The sun fell over the prairie on Friday June 7, providing a crimson sunset and a rare sun dog. The buffalo meandered across the rolling hills in the distance. Morton Gould’s American Salute and other scores mingled with the chirping of the prairie’s native birds.
This all served to paint the surreal picture that the 109 attendees of the Concert on the Prairie at the Neal Smith Wildlife Refuge experienced that evening. The event was organized by the Friends of the Neal Smith Wildlife Refuge in an effort to celebrate music, art and nature.
The program began with a wine tasting from Wines of Iowa and a guided prairie tour. Next was a special art preview by Iowa artist Michael Wilson, displaying his exhibit titled “Bison, Bison, Bison,” which featured the bison of the refuge. The exhibit was accompanied by a hors d’oeuvres bar by The Cinder House.
After the art exhibit, guests moved to the outdoor seating and stage that had been erected for an address from Neal Smith, the 36-year veteran of the United States House of Representatives after whom the reserve is named.
Smith spoke about the history of the area, the importance of natural preservation and the need for volunteers and donors.
“Everything changed for this land at midnight of October 15, 1845. A cavalry officer fired his musket in the air and the land-grab began,” Smith said. He went on to describe the trip of several days that families would’ve endured to make it to the site of the refuge.
According to the retired congressman, no matter where the immigrants were from, they knew that Iowa’s fertile soils would allow them to grow the crops of their home.
So they plowed.
“They just kept plowing until eventually they’d covered the entire state, leaving no refuges like this,” Smith said.
He urged the audience to help by donating and volunteering.
“Your reward will be knowing that you’re helping,” he said. “This is a place for thousands of children to come, and the reward is to watch them learn.”
Smith’s speech was followed by the Des Moines Community Orchestra, which included music from “Dances with Wolves” and the “Battle Hymn of the Republic” arranged by Peter Wilhousky.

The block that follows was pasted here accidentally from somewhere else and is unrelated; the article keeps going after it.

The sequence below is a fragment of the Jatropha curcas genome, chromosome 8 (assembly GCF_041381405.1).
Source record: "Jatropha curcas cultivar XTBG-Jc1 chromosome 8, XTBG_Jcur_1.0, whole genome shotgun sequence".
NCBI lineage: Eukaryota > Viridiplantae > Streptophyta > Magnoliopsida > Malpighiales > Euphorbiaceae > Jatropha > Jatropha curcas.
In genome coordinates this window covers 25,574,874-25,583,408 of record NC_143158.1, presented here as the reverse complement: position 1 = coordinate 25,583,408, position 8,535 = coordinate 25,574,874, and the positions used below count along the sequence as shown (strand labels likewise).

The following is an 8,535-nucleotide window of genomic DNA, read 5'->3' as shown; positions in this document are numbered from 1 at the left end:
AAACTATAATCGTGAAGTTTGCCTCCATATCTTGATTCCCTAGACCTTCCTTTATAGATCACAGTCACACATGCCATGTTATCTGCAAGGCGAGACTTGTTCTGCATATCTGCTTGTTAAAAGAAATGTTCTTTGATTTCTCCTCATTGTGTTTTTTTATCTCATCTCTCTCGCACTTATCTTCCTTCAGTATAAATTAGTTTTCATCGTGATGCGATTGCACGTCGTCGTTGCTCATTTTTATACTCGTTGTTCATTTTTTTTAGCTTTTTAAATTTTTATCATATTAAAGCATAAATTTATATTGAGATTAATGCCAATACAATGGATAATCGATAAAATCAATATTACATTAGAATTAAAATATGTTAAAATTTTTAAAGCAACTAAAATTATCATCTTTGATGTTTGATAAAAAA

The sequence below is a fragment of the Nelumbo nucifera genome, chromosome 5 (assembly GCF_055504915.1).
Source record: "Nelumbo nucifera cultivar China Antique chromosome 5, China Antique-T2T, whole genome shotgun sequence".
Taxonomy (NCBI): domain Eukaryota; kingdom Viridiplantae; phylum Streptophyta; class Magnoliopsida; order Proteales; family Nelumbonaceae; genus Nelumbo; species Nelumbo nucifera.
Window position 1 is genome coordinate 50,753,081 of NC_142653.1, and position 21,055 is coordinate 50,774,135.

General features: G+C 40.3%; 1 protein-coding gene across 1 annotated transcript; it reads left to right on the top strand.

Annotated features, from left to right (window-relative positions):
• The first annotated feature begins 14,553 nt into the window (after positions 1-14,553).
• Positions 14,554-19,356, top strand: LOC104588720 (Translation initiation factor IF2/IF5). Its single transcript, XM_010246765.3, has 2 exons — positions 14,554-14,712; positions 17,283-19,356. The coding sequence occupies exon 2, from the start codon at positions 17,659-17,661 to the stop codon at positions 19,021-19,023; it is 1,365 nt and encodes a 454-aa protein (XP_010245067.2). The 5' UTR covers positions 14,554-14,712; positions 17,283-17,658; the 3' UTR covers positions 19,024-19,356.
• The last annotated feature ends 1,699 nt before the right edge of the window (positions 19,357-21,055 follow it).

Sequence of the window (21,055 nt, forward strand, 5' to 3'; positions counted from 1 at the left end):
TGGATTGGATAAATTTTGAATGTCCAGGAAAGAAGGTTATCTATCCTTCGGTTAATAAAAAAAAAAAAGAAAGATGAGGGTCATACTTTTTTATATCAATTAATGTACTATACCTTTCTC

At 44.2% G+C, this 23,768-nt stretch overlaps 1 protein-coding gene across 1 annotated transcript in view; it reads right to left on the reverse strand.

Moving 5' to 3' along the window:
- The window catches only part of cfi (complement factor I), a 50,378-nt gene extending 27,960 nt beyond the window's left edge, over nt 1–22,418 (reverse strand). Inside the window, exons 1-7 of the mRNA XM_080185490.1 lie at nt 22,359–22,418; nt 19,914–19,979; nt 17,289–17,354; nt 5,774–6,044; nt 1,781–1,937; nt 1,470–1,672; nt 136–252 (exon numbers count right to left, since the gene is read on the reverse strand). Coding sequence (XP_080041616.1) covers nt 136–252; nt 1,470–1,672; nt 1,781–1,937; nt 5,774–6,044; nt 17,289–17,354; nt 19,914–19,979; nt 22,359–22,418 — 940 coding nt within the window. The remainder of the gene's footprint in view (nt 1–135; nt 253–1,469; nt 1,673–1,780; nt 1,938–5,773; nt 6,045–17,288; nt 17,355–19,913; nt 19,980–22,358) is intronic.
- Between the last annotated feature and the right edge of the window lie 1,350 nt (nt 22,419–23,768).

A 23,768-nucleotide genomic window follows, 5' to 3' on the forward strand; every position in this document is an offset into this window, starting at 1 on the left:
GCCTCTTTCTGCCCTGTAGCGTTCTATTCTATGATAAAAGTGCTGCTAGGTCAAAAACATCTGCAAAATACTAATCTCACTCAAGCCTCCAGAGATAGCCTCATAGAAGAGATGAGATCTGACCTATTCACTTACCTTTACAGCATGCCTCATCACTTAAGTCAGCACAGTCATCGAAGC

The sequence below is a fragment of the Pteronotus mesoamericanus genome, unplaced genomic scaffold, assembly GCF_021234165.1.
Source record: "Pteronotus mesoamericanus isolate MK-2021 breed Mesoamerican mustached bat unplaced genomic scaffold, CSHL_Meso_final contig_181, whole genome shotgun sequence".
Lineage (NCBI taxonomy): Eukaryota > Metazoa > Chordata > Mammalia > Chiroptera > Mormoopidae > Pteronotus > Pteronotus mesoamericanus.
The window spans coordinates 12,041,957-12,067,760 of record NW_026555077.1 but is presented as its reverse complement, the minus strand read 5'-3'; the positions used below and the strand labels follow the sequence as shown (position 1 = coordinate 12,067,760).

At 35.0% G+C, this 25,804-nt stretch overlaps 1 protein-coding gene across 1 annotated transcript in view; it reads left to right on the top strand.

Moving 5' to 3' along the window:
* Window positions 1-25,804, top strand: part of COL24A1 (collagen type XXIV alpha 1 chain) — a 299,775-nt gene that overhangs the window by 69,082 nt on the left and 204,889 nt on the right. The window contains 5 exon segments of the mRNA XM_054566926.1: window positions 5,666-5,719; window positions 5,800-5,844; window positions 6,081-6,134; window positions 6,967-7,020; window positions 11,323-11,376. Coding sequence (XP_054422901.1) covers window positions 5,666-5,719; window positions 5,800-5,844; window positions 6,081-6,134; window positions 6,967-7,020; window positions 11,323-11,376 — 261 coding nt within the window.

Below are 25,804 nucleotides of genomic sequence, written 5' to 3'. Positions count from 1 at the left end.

After the performance by the Orchestra, the attendees were able to take part in guided stargazing with the assistance of The Des Moines Astronomical Society.
Joan Van Gorp, president of the Friends group, considered the event to be a success and said that she looks forward to the possibility of something similar next year.
“We don’t want to look at the concert as fundraising, we want to think of it as friend-raising instead,” Van Gorp said.
In that regard, the Friends were hugely successful, selling 120 tickets of which only 15 went to current members. Included in the price of the tickets was a year-long membership, enabling attendees to keep up to date on the Friends group and other activities related to the Refuge.
“We had people from as far away as Florida attending,” Van Gorp said. “They were passing through to see family and wanted too come … we did a good job of advertising and outreach.”
One couple drove down from Minnesota for the event.
Helen Balcome, from Lake Crystal Minnesota, considers herself a prairie enthusiast and was happy to attend when she received the invitation.
“We found the refuge a few years ago when we were traveling through the mid-west. It’s a great place, so we signed up for the Friends group and we love to hear about what they’re doing down here,” Balcome said.
Another couple, the Petersens, drove two hours from Reinbeck for the event. Their son lives in the area and they had always wanted to visit the Refuge but never found a good opportunity.
“We’d talked about going to something similar in the Flint Hills in Kansas, but it’s very difficult to get tickets,” John Petersen said. “When we heard about this, we were very excited.”
And that’s exactly what Van Gorp and the Friends wanted from the concert. To expose new people to the wonders of the prairie, engage the public in a night of music and relaxation and make new Friends for their organization.